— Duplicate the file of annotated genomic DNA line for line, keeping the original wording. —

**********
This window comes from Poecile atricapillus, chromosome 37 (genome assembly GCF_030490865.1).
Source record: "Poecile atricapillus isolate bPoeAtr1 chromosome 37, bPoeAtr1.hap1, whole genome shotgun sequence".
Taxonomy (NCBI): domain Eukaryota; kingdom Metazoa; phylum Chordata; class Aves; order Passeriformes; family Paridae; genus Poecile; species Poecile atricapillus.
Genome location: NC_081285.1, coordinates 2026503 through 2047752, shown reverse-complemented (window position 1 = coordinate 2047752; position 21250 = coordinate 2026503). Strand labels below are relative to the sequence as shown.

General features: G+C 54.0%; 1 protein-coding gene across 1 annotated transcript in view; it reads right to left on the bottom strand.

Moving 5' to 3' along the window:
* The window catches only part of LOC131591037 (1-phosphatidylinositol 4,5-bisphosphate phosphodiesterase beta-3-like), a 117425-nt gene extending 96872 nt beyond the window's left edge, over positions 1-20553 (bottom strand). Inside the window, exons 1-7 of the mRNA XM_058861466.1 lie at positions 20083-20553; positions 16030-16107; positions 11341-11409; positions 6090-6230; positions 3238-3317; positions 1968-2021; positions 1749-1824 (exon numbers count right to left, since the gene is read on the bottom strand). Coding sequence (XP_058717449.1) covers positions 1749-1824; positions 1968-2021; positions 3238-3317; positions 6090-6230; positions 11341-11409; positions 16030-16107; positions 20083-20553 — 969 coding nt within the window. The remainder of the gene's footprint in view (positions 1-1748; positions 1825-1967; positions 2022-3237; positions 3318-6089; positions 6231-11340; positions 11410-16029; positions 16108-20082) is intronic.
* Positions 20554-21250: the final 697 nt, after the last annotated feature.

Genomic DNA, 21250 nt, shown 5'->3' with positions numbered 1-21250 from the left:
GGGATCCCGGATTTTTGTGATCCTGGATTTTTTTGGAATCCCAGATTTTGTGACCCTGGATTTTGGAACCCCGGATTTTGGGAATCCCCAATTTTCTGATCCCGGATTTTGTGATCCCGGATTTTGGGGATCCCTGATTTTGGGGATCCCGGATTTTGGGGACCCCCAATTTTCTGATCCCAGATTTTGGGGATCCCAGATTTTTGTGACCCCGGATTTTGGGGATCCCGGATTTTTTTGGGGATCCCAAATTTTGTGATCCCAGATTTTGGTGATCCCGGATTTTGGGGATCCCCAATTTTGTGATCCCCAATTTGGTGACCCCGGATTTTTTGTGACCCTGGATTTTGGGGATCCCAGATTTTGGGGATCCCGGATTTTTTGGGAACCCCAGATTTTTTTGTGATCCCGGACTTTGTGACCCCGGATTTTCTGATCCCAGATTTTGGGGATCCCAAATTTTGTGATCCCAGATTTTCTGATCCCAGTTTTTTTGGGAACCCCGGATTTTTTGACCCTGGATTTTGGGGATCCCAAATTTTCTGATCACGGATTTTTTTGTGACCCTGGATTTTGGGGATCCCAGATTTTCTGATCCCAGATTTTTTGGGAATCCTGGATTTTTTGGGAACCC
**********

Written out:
This window comes from Poecile atricapillus, chromosome 37 (genome assembly GCF_030490865.1).
Source record: "Poecile atricapillus isolate bPoeAtr1 chromosome 37, bPoeAtr1.hap1, whole genome shotgun sequence".
Taxonomy (NCBI): domain Eukaryota; kingdom Metazoa; phylum Chordata; class Aves; order Passeriformes; family Paridae; genus Poecile; species Poecile atricapillus.
Genome location: NC_081285.1, coordinates 2026503 through 2047752, shown reverse-complemented (window position 1 = coordinate 2047752; position 21250 = coordinate 2026503). Strand labels below are relative to the sequence as shown.

General features: G+C 54.0%; 1 protein-coding gene across 1 annotated transcript in view; it reads right to left on the bottom strand.

Moving 5' to 3' along the window:
* The window catches only part of LOC131591037 (1-phosphatidylinositol 4,5-bisphosphate phosphodiesterase beta-3-like), a 117425-nt gene extending 96872 nt beyond the window's left edge, over positions 1-20553 (bottom strand). Inside the window, exons 1-7 of the mRNA XM_058861466.1 lie at positions 20083-20553; positions 16030-16107; positions 11341-11409; positions 6090-6230; positions 3238-3317; positions 1968-2021; positions 1749-1824 (exon numbers count right to left, since the gene is read on the bottom strand). Coding sequence (XP_058717449.1) covers positions 1749-1824; positions 1968-2021; positions 3238-3317; positions 6090-6230; positions 11341-11409; positions 16030-16107; positions 20083-20553 — 969 coding nt within the window. The remainder of the gene's footprint in view (positions 1-1748; positions 1825-1967; positions 2022-3237; positions 3318-6089; positions 6231-11340; positions 11410-16029; positions 16108-20082) is intronic.
* Positions 20554-21250: the final 697 nt, after the last annotated feature.

Genomic DNA, 21250 nt, shown 5'->3' with positions numbered 1-21250 from the left:
GGGATCCCGGATTTTTGTGATCCTGGATTTTTTTGGAATCCCAGATTTTGTGACCCTGGATTTTGGAACCCCGGATTTTGGGAATCCCCAATTTTCTGATCCCGGATTTTGTGATCCCGGATTTTGGGGATCCCTGATTTTGGGGATCCCGGATTTTGGGGACCCCCAATTTTCTGATCCCAGATTTTGGGGATCCCAGATTTTTGTGACCCCGGATTTTGGGGATCCCGGATTTTTTTGGGGATCCCAAATTTTGTGATCCCAGATTTTGGTGATCCCGGATTTTGGGGATCCCCAATTTTGTGATCCCCAATTTGGTGACCCCGGATTTTTTGTGACCCTGGATTTTGGGGATCCCAGATTTTGGGGATCCCGGATTTTTTGGGAACCCCAGATTTTTTTGTGATCCCGGACTTTGTGACCCCGGATTTTCTGATCCCAGATTTTGGGGATCCCAAATTTTGTGATCCCAGATTTTCTGATCCCAGTTTTTTTGGGAACCCCGGATTTTTTGACCCTGGATTTTGGGGATCCCAAATTTTCTGATCACGGATTTTTTTGTGACCCTGGATTTTGGGGATCCCAGATTTTCTGATCCCAGATTTTTTGGGAATCCTGGATTTTTTGGGAACCC